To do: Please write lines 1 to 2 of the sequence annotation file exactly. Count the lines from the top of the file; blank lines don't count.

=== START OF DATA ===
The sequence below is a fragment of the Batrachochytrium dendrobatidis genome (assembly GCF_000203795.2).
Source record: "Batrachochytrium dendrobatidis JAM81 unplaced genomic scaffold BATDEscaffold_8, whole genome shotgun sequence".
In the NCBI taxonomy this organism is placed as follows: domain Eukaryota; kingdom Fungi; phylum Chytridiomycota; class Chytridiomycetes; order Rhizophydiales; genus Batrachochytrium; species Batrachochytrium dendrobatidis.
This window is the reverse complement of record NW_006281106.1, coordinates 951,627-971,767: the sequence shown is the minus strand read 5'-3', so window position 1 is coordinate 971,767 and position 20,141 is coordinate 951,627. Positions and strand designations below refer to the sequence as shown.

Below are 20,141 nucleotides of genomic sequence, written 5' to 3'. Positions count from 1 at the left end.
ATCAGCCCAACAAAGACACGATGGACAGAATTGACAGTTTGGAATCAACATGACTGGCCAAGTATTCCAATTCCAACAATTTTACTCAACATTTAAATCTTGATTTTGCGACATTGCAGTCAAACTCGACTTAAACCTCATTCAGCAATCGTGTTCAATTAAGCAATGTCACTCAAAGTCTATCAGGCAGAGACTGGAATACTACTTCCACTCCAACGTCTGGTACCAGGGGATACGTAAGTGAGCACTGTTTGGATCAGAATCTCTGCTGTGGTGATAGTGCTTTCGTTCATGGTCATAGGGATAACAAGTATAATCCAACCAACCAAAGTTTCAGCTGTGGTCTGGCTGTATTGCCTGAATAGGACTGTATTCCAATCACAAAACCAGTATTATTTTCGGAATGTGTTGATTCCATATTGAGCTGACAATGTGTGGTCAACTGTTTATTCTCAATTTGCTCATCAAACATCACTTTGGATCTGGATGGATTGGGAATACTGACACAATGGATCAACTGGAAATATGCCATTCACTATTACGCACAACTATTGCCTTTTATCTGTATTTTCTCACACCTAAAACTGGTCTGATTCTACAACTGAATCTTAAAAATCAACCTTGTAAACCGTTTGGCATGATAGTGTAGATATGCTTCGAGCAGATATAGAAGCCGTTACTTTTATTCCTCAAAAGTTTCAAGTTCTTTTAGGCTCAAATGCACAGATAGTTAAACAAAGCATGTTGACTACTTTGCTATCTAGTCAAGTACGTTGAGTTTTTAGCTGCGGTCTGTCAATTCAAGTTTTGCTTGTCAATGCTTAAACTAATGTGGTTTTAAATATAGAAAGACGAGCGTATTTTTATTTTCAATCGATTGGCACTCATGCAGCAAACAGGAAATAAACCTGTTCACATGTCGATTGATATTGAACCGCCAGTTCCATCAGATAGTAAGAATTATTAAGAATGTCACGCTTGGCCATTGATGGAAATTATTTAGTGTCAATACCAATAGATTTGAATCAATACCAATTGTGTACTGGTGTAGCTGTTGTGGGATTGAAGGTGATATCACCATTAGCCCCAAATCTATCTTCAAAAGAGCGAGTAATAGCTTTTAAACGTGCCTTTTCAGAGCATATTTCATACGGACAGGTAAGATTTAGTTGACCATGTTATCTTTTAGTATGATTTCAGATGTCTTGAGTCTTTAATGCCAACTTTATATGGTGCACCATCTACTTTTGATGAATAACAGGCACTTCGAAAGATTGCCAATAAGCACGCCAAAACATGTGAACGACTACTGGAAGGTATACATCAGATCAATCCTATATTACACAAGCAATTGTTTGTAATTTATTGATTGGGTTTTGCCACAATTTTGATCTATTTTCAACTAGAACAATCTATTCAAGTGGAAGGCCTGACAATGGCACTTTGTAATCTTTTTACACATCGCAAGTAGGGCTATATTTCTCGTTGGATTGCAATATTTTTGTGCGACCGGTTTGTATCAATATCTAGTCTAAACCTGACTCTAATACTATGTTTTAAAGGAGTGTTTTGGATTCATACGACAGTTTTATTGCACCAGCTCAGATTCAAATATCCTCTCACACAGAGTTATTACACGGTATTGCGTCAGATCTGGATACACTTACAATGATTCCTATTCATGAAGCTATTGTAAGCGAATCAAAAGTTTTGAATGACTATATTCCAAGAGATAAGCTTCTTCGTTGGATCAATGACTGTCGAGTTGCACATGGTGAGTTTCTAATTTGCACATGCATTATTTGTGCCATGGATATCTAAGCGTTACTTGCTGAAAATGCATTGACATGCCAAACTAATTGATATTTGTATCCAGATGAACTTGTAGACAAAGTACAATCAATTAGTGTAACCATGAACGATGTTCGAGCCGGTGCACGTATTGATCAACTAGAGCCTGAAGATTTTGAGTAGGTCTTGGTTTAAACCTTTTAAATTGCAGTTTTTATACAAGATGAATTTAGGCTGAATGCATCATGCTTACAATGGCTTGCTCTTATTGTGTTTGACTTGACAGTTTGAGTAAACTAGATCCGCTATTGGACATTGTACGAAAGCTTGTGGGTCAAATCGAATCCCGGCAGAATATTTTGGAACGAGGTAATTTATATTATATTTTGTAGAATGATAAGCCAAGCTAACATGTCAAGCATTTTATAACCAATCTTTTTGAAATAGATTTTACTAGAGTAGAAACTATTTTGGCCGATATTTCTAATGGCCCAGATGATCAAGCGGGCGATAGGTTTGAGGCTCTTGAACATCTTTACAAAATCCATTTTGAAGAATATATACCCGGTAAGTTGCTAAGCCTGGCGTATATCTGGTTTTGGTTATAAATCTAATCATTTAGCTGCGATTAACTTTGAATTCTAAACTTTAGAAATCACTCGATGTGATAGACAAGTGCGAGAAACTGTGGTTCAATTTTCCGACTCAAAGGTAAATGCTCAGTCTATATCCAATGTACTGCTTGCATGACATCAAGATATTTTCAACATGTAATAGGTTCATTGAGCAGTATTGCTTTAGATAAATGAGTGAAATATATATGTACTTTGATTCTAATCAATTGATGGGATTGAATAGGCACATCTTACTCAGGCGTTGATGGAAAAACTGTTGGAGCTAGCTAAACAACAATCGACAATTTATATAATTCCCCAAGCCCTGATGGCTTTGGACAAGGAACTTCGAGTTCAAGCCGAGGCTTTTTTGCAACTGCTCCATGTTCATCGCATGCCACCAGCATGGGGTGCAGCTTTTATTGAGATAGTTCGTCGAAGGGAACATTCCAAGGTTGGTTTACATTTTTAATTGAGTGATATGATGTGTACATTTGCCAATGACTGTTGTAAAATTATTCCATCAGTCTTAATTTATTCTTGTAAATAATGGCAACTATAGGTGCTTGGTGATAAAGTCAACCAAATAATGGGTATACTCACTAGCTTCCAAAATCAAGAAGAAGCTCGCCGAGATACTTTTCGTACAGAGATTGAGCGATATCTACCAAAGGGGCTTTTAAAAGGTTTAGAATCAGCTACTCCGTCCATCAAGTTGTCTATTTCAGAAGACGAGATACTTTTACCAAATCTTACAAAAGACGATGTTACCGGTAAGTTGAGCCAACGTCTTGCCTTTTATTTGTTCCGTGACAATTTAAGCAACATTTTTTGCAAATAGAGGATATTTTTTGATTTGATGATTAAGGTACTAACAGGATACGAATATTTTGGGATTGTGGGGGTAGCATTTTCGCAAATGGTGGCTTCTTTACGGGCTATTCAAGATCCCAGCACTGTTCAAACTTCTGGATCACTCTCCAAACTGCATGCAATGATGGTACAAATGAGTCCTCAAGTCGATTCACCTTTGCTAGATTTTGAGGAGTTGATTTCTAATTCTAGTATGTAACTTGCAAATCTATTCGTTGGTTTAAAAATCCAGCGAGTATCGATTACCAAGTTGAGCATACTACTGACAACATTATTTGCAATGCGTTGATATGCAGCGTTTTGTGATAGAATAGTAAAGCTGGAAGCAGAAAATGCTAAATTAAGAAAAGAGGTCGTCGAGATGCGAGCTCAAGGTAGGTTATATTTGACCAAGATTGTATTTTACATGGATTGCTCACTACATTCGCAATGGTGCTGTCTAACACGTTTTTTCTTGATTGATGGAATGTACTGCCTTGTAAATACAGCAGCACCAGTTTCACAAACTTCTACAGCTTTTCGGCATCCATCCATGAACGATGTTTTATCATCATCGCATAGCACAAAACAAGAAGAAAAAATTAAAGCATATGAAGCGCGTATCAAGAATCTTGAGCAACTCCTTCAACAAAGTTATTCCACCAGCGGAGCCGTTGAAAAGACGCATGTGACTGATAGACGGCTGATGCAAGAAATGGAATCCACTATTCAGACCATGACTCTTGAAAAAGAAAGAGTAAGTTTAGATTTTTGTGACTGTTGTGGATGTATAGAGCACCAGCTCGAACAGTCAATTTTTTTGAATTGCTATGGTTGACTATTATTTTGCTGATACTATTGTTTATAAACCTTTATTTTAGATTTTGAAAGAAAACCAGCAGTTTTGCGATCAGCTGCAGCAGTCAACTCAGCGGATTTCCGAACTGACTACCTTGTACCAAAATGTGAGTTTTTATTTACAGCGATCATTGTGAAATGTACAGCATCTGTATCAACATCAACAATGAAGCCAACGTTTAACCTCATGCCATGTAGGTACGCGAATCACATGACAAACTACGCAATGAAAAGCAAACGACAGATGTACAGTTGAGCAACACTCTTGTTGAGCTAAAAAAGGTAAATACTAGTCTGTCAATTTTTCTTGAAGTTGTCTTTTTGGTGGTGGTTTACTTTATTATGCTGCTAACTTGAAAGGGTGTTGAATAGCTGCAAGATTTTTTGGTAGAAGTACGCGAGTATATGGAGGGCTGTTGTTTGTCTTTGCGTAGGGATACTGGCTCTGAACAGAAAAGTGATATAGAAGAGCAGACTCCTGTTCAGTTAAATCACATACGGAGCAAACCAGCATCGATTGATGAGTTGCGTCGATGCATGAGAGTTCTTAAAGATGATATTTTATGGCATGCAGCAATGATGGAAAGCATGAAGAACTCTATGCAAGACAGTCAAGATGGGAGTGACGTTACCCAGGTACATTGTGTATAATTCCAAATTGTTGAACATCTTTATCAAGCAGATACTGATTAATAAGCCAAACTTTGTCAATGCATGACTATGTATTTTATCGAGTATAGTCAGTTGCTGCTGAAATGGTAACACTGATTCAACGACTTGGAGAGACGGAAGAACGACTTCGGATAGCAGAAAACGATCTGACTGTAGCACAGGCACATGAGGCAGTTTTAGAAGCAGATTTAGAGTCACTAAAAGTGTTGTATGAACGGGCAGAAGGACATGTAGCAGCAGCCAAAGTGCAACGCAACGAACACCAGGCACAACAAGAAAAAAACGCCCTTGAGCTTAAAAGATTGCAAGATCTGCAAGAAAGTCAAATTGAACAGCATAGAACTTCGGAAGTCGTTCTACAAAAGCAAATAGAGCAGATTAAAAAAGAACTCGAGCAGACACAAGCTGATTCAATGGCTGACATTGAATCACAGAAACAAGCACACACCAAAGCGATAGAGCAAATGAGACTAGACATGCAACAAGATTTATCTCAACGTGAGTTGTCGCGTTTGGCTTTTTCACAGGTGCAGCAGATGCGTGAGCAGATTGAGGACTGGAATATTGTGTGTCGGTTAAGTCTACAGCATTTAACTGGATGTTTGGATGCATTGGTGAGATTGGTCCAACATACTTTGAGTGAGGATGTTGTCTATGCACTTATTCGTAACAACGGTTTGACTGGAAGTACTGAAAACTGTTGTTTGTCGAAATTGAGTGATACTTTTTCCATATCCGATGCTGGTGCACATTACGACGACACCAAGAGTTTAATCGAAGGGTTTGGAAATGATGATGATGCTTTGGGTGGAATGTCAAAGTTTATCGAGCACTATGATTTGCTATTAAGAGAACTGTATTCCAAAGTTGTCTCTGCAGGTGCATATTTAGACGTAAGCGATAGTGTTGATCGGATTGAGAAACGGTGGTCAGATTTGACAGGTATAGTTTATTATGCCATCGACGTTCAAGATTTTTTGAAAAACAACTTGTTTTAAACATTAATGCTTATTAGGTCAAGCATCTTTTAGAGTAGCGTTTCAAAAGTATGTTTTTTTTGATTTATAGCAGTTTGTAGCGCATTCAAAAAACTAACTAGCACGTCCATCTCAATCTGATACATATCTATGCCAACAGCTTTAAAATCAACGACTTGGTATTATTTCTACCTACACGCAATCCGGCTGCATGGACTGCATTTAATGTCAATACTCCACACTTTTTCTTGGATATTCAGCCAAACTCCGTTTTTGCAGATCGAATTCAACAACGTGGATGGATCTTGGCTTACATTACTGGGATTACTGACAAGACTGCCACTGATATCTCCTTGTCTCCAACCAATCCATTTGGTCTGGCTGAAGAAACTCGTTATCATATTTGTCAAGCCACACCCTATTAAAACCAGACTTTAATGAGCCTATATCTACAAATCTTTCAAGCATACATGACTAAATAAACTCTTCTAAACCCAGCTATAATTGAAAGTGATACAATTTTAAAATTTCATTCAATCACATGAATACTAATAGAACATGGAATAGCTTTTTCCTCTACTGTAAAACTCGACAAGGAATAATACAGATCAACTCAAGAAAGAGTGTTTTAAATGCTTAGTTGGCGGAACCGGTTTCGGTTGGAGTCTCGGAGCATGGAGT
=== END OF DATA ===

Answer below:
The sequence below is a fragment of the Batrachochytrium dendrobatidis genome (assembly GCF_000203795.2).
Source record: "Batrachochytrium dendrobatidis JAM81 unplaced genomic scaffold BATDEscaffold_8, whole genome shotgun sequence".